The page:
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Travel show enthusiasts will enjoy ‘The Reluctant Traveler’

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Running Time: 8 Episodes (each between 34 and 39 minutes in length)

This documentary travel series is now available to stream on Apple TV+.

Apparently, 75-year-old Canadian comedic actor Eugene Levy isn’t much of a traveler. Despite this, Apple TV+ has convinced the performer to venture out across the planet for a new program on their streaming service. To be fair, the concept of putting a personality in front of the cameras as a reluctant visitor to new lands isn’t particularly uncommon. The British 2010 – 2012 series An Idiot Abroad and the 2017 – 2021 show Jack Whitehall: Travels with My Father did it well, though often taking glee in the discomfort of some participants’ issues with customs from other countries.

Levy is a more low-key host and lead in The Reluctant Traveler series. By comparison with other programs, he is much friendlier and genial (he is, after all, Canadian). In fact, he appears only mildly uneasy and uncomfortable with venturing into the unknown.

As a result, the first episode or two come across as a bit stiff. Personally, I’m not sure if the episodes were shot in order. But it does seem like the star slowly gets more comfortable in his role and relaxed being around new people. When this occurs, he starts delivering some very funny off-the-cuff remarks and engaging in deeper conversations with locals. As the show progresses, it eventually finds its footing and becomes quite entertaining.

The first episode takes Levy to Lapland, located in Northern Finland. As in other travel shows, he’s given impressive accommodation and then undertakes a series of unusual activities in the Nordic wilderness. This includes dog-sledding, assisting a reindeer keeper, sampling local cuisine (also reindeer, as it turns out), and being asked to partake in something close to an icy polar bear plunge in frozen waters.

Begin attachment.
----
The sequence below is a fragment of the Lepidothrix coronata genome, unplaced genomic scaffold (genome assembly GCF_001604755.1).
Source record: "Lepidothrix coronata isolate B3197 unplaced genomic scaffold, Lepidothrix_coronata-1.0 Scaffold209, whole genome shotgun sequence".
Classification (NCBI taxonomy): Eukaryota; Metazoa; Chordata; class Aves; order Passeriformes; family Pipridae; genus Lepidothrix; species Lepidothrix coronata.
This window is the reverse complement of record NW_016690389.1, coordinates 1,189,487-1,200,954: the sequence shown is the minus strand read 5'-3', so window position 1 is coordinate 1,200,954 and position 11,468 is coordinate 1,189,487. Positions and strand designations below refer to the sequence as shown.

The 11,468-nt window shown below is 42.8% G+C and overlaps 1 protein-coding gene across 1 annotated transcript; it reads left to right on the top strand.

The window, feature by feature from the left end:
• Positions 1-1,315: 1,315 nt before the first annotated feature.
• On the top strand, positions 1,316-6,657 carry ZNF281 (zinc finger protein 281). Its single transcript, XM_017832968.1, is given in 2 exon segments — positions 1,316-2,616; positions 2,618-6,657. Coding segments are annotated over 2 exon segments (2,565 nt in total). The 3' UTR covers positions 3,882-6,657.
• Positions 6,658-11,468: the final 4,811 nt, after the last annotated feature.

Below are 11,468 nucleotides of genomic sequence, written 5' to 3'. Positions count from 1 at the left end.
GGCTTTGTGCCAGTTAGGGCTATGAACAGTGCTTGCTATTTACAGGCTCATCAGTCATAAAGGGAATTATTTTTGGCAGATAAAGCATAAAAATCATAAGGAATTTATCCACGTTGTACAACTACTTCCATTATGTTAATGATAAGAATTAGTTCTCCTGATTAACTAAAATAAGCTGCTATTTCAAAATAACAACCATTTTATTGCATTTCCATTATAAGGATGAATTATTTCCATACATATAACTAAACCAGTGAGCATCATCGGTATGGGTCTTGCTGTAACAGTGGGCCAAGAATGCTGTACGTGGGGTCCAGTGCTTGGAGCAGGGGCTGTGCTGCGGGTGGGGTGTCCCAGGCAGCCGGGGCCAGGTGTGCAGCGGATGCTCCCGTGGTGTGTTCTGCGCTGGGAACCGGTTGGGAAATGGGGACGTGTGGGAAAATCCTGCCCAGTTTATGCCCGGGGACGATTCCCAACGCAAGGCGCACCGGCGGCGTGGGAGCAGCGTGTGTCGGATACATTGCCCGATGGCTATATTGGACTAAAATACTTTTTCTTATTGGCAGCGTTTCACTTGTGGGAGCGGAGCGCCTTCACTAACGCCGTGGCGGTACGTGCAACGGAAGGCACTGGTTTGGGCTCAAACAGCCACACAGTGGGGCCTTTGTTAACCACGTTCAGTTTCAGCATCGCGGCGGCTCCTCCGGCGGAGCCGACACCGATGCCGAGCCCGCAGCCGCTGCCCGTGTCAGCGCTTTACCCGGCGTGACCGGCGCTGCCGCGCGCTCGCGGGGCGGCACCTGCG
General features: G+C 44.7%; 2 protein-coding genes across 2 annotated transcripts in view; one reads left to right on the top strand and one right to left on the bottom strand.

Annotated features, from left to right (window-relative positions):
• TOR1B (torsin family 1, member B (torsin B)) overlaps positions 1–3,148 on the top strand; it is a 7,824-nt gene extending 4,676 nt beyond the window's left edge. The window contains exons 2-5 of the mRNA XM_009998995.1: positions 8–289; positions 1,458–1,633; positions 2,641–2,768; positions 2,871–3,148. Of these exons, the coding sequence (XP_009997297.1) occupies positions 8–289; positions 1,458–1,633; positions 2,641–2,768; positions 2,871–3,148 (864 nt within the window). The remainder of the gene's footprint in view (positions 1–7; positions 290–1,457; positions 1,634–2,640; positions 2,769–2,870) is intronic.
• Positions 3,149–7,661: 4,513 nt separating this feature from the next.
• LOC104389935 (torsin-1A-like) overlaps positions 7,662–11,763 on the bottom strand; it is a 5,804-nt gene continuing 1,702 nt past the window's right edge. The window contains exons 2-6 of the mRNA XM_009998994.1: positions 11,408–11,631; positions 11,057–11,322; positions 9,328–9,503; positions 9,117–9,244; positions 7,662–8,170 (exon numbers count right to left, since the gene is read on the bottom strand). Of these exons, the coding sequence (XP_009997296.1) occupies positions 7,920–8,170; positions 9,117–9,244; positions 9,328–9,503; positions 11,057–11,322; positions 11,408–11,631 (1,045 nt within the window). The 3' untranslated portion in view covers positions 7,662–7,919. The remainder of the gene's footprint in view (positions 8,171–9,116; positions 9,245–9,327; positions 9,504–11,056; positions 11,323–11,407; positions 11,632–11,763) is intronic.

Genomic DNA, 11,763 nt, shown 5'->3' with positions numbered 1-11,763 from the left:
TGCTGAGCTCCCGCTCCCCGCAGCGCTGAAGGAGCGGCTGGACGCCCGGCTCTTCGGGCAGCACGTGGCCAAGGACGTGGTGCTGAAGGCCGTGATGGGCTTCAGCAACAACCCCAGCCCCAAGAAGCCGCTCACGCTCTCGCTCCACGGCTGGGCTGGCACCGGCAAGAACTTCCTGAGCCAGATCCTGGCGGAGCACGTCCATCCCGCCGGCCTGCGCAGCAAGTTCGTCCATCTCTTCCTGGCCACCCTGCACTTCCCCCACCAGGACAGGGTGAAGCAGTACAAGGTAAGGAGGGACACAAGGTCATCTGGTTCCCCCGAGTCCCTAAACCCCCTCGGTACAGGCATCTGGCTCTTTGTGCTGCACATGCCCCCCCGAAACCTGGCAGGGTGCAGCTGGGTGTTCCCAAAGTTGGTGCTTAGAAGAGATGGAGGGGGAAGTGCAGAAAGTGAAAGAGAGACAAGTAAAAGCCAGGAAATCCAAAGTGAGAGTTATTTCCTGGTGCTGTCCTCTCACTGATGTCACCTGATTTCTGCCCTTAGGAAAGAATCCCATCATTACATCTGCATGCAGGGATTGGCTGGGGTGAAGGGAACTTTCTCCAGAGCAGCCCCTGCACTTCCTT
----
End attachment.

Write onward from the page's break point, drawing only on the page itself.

The photography is gorgeous, including beautiful drone footage of the wilderness, as well as some great shots of the performer being pulled through a forest with reindeer food and the animals in pursuit. It all looks impressive, although the actor doesn’t have much to do except exchange pleasantries and comment on the bitter cold.

However, as the series progresses, Levy does make an impression. He admits to some phobias (like riding in helicopters) and by the time he arrives in Venice, Italy, the host is much chattier, as are those whom he speaks with. The humorous interchanges all seem to come a little easier.

By the fourth episode in Utah, the actor appears completely comfortable as host. Levy jokes more naturally with the hotel staff. He even opens up to guides about the beauty of Amangiri, Utah and the surrounding Navajo Nation. These stops feel very authentic, as does his journey away from familiar sites in order to share dinner with a guide.

Another impressive episode late in the series takes Levy to Kruger National Park in South Africa. He’s put up in unique accommodations – essentially a train car on a bridge overlooking a very active wildlife area. Between safari trips, the nervous actor delivers some of the best observations and fears. Particularly memorable is when he expresses unease at the sound of dangerous animals around him in the night and also worries about hearing an unfortunate creature being torn apart by predators while he tries to sleep. It’s one of the strongest episodes in the series.

Final stops in Portugal and Japan also deliver some great moments.

The Reluctant Traveler isn’t that much of a departure from other travel shows, but it does differ from a few in that the 75-year-old lead, while at times uncomfortable with his surroundings, seems genuinely interested in learning more about people and other cultures while visiting scenic locales. And, as a result, viewers also learn a little more about these places. The show is beautifully photographed and offers some striking imagery of incredible sites around the world. Anyone who enjoys travel shows and is patient with this newbie host will ultimately appreciate what they see.


By Glenn Kay
For the Sun